- The Washington Times - Tuesday, June 7, 2022

Voters in California headed to the polls Tuesday to decide the fate of a San Francisco District attorney whose far-left approach has fallen out of favor with voters concerned about rising crime and public safety.

The effort to recall Chesa Boudin is among the slew of primary contests playing out across California, Iowa, Mississippi, Montana, New Jersey, New Mexico and South Dakota.

The results of the races will set the lineups for House and Senate races in November where Democrats are defending their slim majorities in Congress.

Mr. Boudin, elected in 2019, entered office vowing to bring progressive change, including on crime, and now finds himself on the brink of getting the boot from voters who are frustrated with his performance.

Voters also will put their stamp on the competitive race to succeed Los Angeles Mayor Eric Garcetti, who was nominated as U.S. ambassador to India.

Rep. Karen Bass, a former head of the Congressional Black Caucus, and billionaire developer Rick Caruso, a Republican-turned-Democrat, are viewed as the frontrunners in the high-profile contest in which voters are weighing in on issues such as rising crime, homelessness and trash-strewn streets.

It is likely Ms. Bass and Mr. Caruso will advance to a final election runoff race in November.

The race to replace Ms. Bass in the 37th Congressional District features state Sen. Sydney Kamlager and former Los Angeles City Councilwoman Jan Perry.

Rep. Michelle Steel, a Republican, is facing a stiff challenge from Democrat Jay Chen in the 45th Congressional District.

In California’s 22nd Congressional District, Rep. David Valadao, one of the 10 House Republicans that voted to impeach former President Donald Trump, is fighting to win another term in a Democrat-friendly district.

Early reports indicate low voter turnout in California.

In Iowa, former Rep. Abby Finkenhauer is billed as the front-runner in a three-person race for the Senate Democratic nomination that also features retired Navy Adm. Mike Franken.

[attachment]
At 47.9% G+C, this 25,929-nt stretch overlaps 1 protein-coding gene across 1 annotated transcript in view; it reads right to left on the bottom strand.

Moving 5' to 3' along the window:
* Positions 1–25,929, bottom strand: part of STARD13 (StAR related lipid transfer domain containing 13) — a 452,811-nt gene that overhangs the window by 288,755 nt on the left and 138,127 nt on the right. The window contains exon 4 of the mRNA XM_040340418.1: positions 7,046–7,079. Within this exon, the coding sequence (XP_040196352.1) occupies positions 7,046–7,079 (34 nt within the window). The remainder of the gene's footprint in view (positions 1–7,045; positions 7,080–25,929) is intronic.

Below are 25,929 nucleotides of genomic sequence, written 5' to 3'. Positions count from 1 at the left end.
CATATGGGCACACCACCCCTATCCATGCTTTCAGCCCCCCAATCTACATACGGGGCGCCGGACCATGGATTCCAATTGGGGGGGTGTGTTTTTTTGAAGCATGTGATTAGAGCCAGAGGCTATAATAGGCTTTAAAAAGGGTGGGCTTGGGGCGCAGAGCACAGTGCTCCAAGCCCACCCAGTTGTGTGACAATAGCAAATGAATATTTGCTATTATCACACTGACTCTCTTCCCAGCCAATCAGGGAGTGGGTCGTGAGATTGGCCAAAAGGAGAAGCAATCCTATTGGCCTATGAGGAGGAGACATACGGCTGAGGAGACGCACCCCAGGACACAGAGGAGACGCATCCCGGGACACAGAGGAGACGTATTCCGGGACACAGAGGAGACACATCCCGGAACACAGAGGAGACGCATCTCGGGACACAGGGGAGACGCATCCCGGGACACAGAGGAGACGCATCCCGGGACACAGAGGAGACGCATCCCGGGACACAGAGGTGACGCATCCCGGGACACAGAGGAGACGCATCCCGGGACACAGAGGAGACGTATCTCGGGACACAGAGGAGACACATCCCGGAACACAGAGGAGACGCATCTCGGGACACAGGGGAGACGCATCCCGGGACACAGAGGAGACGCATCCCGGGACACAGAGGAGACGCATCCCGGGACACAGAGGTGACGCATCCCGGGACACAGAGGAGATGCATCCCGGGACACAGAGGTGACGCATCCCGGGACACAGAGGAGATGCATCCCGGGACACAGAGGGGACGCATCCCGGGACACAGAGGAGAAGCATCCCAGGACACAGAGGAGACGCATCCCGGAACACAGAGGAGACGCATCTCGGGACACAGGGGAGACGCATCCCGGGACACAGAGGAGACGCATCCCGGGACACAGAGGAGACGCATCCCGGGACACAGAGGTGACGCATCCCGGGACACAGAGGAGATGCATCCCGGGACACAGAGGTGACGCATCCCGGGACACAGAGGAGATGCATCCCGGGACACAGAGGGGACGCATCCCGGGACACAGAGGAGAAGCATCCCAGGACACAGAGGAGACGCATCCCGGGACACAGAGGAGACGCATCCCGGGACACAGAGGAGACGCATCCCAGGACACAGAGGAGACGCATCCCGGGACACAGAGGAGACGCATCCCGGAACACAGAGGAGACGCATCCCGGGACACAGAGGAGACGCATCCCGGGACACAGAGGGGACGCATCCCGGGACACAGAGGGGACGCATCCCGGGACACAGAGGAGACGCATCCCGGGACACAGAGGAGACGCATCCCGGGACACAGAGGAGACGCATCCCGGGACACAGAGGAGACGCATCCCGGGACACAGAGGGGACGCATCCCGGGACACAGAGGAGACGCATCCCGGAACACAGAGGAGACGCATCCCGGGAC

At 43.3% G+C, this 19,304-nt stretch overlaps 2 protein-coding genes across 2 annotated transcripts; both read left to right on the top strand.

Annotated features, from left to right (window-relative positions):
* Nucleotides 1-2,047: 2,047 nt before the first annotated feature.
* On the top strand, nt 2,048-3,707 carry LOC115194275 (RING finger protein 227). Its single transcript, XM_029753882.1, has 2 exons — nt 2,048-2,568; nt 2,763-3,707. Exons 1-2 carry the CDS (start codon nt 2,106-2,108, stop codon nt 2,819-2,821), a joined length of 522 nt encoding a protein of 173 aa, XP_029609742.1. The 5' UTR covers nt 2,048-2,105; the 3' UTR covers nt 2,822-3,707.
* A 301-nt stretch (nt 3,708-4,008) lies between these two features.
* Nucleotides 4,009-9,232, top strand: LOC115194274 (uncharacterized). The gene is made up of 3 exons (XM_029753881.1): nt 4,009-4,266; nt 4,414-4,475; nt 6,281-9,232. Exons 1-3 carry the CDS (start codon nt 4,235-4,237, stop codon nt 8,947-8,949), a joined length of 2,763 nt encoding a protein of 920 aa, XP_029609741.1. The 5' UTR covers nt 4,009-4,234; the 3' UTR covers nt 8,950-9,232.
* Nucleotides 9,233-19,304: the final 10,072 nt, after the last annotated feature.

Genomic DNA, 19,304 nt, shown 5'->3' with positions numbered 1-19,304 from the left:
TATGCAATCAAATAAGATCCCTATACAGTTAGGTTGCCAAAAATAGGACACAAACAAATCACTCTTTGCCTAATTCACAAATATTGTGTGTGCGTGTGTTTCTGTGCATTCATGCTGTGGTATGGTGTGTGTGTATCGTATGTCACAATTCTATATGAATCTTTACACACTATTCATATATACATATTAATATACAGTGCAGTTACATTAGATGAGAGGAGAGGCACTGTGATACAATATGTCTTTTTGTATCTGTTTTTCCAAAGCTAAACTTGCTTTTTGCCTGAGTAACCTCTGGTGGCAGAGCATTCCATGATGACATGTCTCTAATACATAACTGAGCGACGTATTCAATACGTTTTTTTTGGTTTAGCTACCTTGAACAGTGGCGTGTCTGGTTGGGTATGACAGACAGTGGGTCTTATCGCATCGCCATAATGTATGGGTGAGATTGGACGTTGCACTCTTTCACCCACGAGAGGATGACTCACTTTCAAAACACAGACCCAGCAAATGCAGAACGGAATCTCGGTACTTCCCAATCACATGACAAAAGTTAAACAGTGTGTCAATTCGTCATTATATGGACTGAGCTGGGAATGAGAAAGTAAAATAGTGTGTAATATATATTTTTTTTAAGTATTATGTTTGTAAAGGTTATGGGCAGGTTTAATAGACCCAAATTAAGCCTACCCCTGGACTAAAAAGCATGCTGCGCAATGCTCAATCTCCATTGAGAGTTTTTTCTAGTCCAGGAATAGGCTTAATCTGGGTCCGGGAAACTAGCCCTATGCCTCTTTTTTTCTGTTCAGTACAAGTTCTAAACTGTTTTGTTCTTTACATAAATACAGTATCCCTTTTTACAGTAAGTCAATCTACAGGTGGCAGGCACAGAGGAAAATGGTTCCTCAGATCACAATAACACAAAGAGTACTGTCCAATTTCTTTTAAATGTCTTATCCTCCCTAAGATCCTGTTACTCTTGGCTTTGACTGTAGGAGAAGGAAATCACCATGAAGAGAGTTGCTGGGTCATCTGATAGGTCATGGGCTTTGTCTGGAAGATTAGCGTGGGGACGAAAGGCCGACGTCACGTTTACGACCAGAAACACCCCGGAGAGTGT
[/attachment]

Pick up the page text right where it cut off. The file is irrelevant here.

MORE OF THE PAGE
The winner will face seven-term Sen. Charles Grassley in the November election. Mr. Grassley is favored to win another term.

Republican voters in Iowa also will nominate a candidate to run against Rep. Cindy Axne, who is viewed as one of the most vulnerable House Democrats. 

State Sen. Zach Nunn and financial planner Nicole Hasso are considered the frontrunners in the GOP primary.

In Montana, former Rep. Ryan Zinke, who served as interior secretary in the Trump administration, is running against four other Republicans in a contest for the new House seat representing the western part of the state.

New Jersey Rep. Tom Malinowski is seeking re-election in a newly drawn congressional district that leans more Republican. 

Former state Senate Minority Leader Tom Kean Jr. is running for the Republican nomination and hoping for a rematch after losing in 2020.

Political observers, meanwhile, are keeping an eye on Rep. Steven Palazzo’s reelection push in Mississippi’s 4th Congressional District. Dogged by questions about the potential misuse of campaign funds, the Republican has six primary challengers.

Republican Gov. Kristi Noem of South Dakota faces a primary challenge from state Rep. Steven Haugaard. Ms. Noem, a possible 2024 presidential contender, is expected to win.

Voters in New Mexico are set to nominate a Republican to run against Gov. Michelle Lujan Grisham.

Mark Ronchetti, a former meteorologist who ran for the Senate in 2020, is thought to be the preferred pick of voters in a primary contest that also includes state Rep. Rebecca Dow, retired Army National Guard Brig. Gen. Greg Zanetti and Sandoval County Commissioner Jay Block.

Republican Rep. Yvette Herrell is running for her political life in New Mexico’s 2nd Congressional District. The newly drawn district that includes Las Cruces, Roswell and parts of Albuquerque is more Democratic.

Gabe Vasquez, a member of the Las Cruces City Council, is expected to win the Democratic nomination.

• Seth McLaughlin can be reached at smclaughlin@washingtontimes.com.

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